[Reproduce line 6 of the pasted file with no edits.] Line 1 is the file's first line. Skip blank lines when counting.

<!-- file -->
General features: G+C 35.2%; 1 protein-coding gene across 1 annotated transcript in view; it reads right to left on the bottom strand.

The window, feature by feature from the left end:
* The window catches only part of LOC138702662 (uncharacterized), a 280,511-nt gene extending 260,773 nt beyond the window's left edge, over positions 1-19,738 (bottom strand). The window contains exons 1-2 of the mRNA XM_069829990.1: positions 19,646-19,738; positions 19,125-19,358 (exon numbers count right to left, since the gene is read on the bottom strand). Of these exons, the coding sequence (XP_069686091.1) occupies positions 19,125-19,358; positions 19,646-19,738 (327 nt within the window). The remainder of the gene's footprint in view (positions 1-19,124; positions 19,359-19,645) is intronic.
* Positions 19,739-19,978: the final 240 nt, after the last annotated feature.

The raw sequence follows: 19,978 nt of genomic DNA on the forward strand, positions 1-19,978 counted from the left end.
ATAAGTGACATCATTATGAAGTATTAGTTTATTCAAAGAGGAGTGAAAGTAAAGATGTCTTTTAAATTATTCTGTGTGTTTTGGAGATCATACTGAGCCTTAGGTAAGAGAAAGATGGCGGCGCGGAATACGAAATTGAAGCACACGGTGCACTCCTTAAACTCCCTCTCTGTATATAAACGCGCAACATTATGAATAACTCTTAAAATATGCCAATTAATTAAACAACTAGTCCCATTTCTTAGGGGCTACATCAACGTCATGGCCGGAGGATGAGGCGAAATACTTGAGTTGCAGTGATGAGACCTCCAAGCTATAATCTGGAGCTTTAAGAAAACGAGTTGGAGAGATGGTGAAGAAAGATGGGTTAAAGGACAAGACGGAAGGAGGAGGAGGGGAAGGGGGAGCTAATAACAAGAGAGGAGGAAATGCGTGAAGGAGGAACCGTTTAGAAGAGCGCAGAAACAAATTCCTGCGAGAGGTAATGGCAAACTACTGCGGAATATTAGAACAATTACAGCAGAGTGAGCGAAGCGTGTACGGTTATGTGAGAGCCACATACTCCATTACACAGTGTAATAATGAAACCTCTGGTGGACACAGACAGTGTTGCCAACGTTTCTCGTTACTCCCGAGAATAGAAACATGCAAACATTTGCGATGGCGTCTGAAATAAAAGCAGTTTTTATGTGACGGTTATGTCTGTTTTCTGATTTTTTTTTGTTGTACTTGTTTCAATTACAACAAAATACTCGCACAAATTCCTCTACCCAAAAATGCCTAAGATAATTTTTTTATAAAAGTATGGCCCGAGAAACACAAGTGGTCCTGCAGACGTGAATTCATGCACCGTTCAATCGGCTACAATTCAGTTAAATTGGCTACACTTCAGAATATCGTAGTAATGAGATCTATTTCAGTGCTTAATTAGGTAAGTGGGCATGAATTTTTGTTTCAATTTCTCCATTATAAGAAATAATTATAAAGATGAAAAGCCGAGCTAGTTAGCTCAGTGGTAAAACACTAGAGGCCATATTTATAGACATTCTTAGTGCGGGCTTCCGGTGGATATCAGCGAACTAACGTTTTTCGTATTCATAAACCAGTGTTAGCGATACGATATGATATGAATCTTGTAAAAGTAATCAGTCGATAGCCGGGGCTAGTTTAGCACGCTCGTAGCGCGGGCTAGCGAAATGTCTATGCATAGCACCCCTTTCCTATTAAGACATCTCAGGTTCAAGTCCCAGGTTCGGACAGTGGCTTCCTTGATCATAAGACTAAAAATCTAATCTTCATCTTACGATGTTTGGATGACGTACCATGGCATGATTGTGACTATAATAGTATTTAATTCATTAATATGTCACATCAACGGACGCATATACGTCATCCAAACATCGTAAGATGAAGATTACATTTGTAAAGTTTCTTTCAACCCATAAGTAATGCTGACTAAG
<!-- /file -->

ATAAGTGACATCATTATGAAGTATTAGTTTATTCAAAGAGGAGTGAAAGTAAAGATGTCTTTTAAATTATTCTGTGTGTTTTGGAGATCATACTGAGCCTTAGGTAAGAGAAAGATGGCGGCGCGGAATACGAAATTGAAGCACACGGTGCACTCCTTAAACTCCCTCTCTGTATATAAACGCGCAACATTATGAATAACTCTTAAAATATGCCAATTAATTAAACAACTAGTCCCATTTCTTAGGGGCTACATCAACGTCATGGCCGGAGGATGAGGCGAAATACTTGAGTTGCAGTGATGAGACCTCCAAGCTATAATCTGGAGCTTTAAGAAAACGAGTTGGAGAGATGGTGAAGAAAGATGGGTTAAAGGACAAGACGGAAGGAGGAGGAGGGGAAGGGGGAGCTAATAACAAGAGAGGAGGAAATGCGTGAAGGAGGAACCGTTTAGAAGAGCGCAGAAACAAATTCCTGCGAGAGGTAATGGCAAACTACTGCGGAATATTAGAACAATTACAGCAGAGTGAGCGAAGCGTGTACGGTTATGTGAGAGCCACATACTCCATTACACAGTGTAATAATGAAACCTCTGGTGGACACAGACAGTGTTGCCAACGTTTCTCGTTACTCCCGAGAATAGAAACATGCAAACATTTGCGATGGCGTCTGAAATAAAAGCAGTTTTTATGTGACGGTTATGTCTGTTTTCTGATTTTTTTTTGTTGTACTTGTTTCAATTACAACAAAATACTCGCACAAATTCCTCTACCCAAAAATGCCTAAGATAATTTTTTTATAAAAGTATGGCCCGAGAAACACAAGTGGTCCTGCAGACGTGAATTCATGCACCGTTCAATCGGCTACAATTCAGTTAAATTGGCTACACTTCAGAATATCGTAGTAATGAGATCTATTTCAGTGCTTAATTAGGTAAGTGGGCATGAATTTTTGTTTCAATTTCTCCATTATAAGAAATAATTATAAAGATGAAAAGCCGAGCTAGTTAGCTCAGTGGTAAAACACTAGAGGCCATATTTATAGACATTCTTAGTGCGGGCTTCCGGTGGATATCAGCGAACTAACGTTTTTCGTATTCATAAACCAGTGTTAGCGATACGATATGATATGAATCTTGTAAAAGTAATCAGTCGATAGCCGGGGCTAGTTTAGCACGCTCGTAGCGCGGGCTAGCGAAATGTCTATGCATAGCACCCCTTTCCTATTAAGACATCTCAGGTTCAAGTCCCAGGTTCGGACAGTGGCTTCCTTGATCATAAGACTAAAAATCTAATCTTCATCTTACGATGTTTGGATGACGTACCATGGCATGATTGTGACTATAATAGTATTTAATTCATTAATATGTCACATCAACGGACGCATATACGTCATCCAAACATCGTAAGATGAAGATTACATTTGTAAAGTTTCTTTCAACCCATAAGTAATGCTGACTAAG